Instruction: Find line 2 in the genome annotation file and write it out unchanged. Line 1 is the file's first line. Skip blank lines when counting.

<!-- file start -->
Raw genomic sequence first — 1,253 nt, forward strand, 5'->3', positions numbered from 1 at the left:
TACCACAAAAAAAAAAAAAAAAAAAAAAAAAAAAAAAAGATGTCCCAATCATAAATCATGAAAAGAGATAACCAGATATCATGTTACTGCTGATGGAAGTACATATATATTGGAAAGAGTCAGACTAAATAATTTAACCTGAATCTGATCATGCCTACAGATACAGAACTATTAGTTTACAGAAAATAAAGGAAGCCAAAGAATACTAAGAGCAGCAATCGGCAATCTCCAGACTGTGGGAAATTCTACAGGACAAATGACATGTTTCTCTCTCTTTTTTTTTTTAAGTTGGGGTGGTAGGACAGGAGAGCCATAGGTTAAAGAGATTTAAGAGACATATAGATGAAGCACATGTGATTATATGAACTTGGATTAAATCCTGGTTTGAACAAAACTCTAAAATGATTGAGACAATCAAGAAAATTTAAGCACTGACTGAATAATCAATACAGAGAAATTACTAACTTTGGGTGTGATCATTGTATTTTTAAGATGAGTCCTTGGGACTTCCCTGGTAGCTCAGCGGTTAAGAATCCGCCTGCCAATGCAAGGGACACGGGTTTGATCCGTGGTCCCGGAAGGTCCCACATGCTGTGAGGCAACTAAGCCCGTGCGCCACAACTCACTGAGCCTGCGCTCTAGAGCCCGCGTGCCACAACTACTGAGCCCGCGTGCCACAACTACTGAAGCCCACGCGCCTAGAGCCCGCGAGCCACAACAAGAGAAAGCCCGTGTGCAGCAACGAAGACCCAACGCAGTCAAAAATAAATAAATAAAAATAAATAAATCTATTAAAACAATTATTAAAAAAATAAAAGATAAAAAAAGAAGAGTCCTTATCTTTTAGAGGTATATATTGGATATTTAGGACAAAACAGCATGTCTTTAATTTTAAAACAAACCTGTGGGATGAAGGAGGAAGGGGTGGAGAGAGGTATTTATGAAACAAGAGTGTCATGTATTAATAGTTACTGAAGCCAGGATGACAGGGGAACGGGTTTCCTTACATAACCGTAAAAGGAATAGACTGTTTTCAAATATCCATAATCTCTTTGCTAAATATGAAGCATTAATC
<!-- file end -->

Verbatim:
TACCACAAAAAAAAAAAAAAAAAAAAAAAAAAAAAAAAGATGTCCCAATCATAAATCATGAAAAGAGATAACCAGATATCATGTTACTGCTGATGGAAGTACATATATATTGGAAAGAGTCAGACTAAATAATTTAACCTGAATCTGATCATGCCTACAGATACAGAACTATTAGTTTACAGAAAATAAAGGAAGCCAAAGAATACTAAGAGCAGCAATCGGCAATCTCCAGACTGTGGGAAATTCTACAGGACAAATGACATGTTTCTCTCTCTTTTTTTTTTTAAGTTGGGGTGGTAGGACAGGAGAGCCATAGGTTAAAGAGATTTAAGAGACATATAGATGAAGCACATGTGATTATATGAACTTGGATTAAATCCTGGTTTGAACAAAACTCTAAAATGATTGAGACAATCAAGAAAATTTAAGCACTGACTGAATAATCAATACAGAGAAATTACTAACTTTGGGTGTGATCATTGTATTTTTAAGATGAGTCCTTGGGACTTCCCTGGTAGCTCAGCGGTTAAGAATCCGCCTGCCAATGCAAGGGACACGGGTTTGATCCGTGGTCCCGGAAGGTCCCACATGCTGTGAGGCAACTAAGCCCGTGCGCCACAACTCACTGAGCCTGCGCTCTAGAGCCCGCGTGCCACAACTACTGAGCCCGCGTGCCACAACTACTGAAGCCCACGCGCCTAGAGCCCGCGAGCCACAACAAGAGAAAGCCCGTGTGCAGCAACGAAGACCCAACGCAGTCAAAAATAAATAAATAAAAATAAATAAATCTATTAAAACAATTATTAAAAAAATAAAAGATAAAAAAAGAAGAGTCCTTATCTTTTAGAGGTATATATTGGATATTTAGGACAAAACAGCATGTCTTTAATTTTAAAACAAACCTGTGGGATGAAGGAGGAAGGGGTGGAGAGAGGTATTTATGAAACAAGAGTGTCATGTATTAATAGTTACTGAAGCCAGGATGACAGGGGAACGGGTTTCCTTACATAACCGTAAAAGGAATAGACTGTTTTCAAATATCCATAATCTCTTTGCTAAATATGAAGCATTAATC